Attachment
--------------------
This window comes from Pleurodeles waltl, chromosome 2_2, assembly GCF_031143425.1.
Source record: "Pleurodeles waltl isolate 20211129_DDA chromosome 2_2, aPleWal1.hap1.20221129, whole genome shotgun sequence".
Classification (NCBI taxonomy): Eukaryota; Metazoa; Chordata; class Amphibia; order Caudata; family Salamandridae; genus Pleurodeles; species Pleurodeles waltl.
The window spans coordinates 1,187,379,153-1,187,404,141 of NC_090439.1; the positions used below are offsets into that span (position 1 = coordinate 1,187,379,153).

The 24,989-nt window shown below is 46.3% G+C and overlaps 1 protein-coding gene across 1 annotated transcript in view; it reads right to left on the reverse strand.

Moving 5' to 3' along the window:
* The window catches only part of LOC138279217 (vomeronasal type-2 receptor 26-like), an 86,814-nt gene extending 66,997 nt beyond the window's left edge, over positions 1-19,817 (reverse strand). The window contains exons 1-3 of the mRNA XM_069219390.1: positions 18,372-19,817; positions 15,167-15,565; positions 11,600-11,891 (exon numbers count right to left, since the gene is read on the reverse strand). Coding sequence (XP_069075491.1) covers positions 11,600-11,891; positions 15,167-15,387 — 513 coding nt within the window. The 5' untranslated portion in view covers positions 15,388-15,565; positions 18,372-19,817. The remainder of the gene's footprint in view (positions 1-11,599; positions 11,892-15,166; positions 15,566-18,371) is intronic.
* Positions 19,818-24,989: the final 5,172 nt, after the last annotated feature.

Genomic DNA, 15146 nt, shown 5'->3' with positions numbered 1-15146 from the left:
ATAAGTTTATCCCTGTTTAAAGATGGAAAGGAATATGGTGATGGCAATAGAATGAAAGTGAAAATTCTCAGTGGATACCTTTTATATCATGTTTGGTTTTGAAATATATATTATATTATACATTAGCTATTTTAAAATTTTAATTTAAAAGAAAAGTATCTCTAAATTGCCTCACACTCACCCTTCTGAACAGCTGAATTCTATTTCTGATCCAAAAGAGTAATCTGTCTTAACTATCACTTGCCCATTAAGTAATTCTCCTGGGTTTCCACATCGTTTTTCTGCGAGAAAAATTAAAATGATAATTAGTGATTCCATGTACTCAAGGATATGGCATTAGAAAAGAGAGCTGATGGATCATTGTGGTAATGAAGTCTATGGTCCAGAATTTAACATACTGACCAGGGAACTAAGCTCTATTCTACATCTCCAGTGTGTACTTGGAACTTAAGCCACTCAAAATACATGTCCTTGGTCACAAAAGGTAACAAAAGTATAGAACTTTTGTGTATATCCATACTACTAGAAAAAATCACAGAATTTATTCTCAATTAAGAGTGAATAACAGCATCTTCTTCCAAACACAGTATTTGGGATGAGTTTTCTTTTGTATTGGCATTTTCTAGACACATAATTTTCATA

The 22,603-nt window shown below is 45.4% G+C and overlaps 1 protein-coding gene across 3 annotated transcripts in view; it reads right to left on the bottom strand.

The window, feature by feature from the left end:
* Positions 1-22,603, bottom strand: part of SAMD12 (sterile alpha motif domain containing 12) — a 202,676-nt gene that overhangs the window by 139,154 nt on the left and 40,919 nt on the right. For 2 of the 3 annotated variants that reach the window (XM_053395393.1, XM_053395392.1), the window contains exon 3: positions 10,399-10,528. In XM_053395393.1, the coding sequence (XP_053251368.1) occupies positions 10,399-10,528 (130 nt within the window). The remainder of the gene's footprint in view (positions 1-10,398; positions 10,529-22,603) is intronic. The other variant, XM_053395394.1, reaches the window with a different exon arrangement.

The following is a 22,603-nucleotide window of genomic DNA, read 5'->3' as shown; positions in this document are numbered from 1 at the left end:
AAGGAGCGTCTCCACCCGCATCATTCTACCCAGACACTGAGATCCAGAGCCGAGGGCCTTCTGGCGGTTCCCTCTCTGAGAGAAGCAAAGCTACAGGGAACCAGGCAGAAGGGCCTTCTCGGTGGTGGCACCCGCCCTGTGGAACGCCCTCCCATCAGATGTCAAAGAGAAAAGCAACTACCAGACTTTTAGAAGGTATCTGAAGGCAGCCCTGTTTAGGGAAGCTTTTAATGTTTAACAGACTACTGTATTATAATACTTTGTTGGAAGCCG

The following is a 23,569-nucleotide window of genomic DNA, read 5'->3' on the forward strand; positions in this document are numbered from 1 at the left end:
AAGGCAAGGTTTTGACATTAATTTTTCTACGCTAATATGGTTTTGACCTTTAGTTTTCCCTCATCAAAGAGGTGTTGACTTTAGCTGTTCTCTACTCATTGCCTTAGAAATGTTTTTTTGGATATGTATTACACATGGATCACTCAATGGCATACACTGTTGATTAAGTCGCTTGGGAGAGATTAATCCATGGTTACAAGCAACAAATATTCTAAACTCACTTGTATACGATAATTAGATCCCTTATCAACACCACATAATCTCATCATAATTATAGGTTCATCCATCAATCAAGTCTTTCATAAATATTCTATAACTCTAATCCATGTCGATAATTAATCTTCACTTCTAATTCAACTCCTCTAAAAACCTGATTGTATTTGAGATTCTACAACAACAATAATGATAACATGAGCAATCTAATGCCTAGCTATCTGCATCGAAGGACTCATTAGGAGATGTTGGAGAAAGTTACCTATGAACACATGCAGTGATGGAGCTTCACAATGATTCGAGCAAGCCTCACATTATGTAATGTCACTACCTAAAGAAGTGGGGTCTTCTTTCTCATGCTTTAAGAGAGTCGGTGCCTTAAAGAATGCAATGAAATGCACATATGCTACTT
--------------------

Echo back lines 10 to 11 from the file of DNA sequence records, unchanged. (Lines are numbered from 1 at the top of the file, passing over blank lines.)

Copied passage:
ATAAGTTTATCCCTGTTTAAAGATGGAAAGGAATATGGTGATGGCAATAGAATGAAAGTGAAAATTCTCAGTGGATACCTTTTATATCATGTTTGGTTTTGAAATATATATTATATTATACATTAGCTATTTTAAAATTTTAATTTAAAAGAAAAGTATCTCTAAATTGCCTCACACTCACCCTTCTGAACAGCTGAATTCTATTTCTGATCCAAAAGAGTAATCTGTCTTAACTATCACTTGCCCATTAAGTAATTCTCCTGGGTTTCCACATCGTTTTTCTGCGAGAAAAATTAAAATGATAATTAGTGATTCCATGTACTCAAGGATATGGCATTAGAAAAGAGAGCTGATGGATCATTGTGGTAATGAAGTCTATGGTCCAGAATTTAACATACTGACCAGGGAACTAAGCTCTATTCTACATCTCCAGTGTGTACTTGGAACTTAAGCCACTCAAAATACATGTCCTTGGTCACAAAAGGTAACAAAAGTATAGAACTTTTGTGTATATCCATACTACTAGAAAAAATCACAGAATTTATTCTCAATTAAGAGTGAATAACAGCATCTTCTTCCAAACACAGTATTTGGGATGAGTTTTCTTTTGTATTGGCATTTTCTAGACACATAATTTTCATA

The 22,603-nt window shown below is 45.4% G+C and overlaps 1 protein-coding gene across 3 annotated transcripts in view; it reads right to left on the bottom strand.